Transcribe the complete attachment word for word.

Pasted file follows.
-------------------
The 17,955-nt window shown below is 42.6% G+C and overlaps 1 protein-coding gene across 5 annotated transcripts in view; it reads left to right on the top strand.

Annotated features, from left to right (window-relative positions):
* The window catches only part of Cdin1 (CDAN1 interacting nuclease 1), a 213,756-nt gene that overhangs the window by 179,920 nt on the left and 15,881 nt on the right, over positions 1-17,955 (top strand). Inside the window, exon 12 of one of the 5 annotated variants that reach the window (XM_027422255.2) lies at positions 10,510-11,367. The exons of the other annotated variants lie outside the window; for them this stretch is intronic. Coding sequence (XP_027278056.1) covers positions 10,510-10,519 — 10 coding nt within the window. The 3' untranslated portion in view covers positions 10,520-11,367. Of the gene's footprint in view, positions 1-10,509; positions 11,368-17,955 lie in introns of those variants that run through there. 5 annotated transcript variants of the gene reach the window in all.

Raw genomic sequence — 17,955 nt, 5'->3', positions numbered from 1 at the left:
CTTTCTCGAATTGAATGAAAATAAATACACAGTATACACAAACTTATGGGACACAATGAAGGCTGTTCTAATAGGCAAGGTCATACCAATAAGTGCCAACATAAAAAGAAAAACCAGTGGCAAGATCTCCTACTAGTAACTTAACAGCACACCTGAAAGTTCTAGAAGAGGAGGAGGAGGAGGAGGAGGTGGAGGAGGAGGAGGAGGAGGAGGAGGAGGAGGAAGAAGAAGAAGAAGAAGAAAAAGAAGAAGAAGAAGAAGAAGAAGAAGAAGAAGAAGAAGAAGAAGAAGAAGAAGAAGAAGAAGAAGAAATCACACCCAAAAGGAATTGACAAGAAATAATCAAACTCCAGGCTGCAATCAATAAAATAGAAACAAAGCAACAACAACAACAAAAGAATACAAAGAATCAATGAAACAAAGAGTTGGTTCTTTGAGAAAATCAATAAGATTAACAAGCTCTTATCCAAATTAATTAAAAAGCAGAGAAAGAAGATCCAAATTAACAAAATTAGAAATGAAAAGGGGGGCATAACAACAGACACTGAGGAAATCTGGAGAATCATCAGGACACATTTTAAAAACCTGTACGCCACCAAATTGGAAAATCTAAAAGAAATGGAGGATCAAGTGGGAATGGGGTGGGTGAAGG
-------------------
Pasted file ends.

The 17,955-nt window shown below is 42.6% G+C and overlaps 1 protein-coding gene across 5 annotated transcripts in view; it reads left to right on the top strand.

Annotated features, from left to right (window-relative positions):
* The window catches only part of Cdin1 (CDAN1 interacting nuclease 1), a 213,756-nt gene that overhangs the window by 179,920 nt on the left and 15,881 nt on the right, over positions 1-17,955 (top strand). Inside the window, exon 12 of one of the 5 annotated variants that reach the window (XM_027422255.2) lies at positions 10,510-11,367. The exons of the other annotated variants lie outside the window; for them this stretch is intronic. Coding sequence (XP_027278056.1) covers positions 10,510-10,519 — 10 coding nt within the window. The 3' untranslated portion in view covers positions 10,520-11,367. Of the gene's footprint in view, positions 1-10,509; positions 11,368-17,955 lie in introns of those variants that run through there. 5 annotated transcript variants of the gene reach the window in all.

Raw genomic sequence — 17,955 nt, 5'->3', positions numbered from 1 at the left:
CTTTCTCGAATTGAATGAAAATAAATACACAGTATACACAAACTTATGGGACACAATGAAGGCTGTTCTAATAGGCAAGGTCATACCAATAAGTGCCAACATAAAAAGAAAAACCAGTGGCAAGATCTCCTACTAGTAACTTAACAGCACACCTGAAAGTTCTAGAAGAGGAGGAGGAGGAGGAGGAGGTGGAGGAGGAGGAGGAGGAGGAGGAGGAGGAGGAAGAAGAAGAAGAAGAAGAAAAAGAAGAAGAAGAAGAAGAAGAAGAAGAAGAAGAAGAAGAAGAAGAAGAAGAAGAAGAAGAAGAAGAAATCACACCCAAAAGGAATTGACAAGAAATAATCAAACTCCAGGCTGCAATCAATAAAATAGAAACAAAGCAACAACAACAACAAAAGAATACAAAGAATCAATGAAACAAAGAGTTGGTTCTTTGAGAAAATCAATAAGATTAACAAGCTCTTATCCAAATTAATTAAAAAGCAGAGAAAGAAGATCCAAATTAACAAAATTAGAAATGAAAAGGGGGGCATAACAACAGACACTGAGGAAATCTGGAGAATCATCAGGACACATTTTAAAAACCTGTACGCCACCAAATTGGAAAATCTAAAAGAAATGGAGGATCAAGTGGGAATGGGGTGGGTGAAGG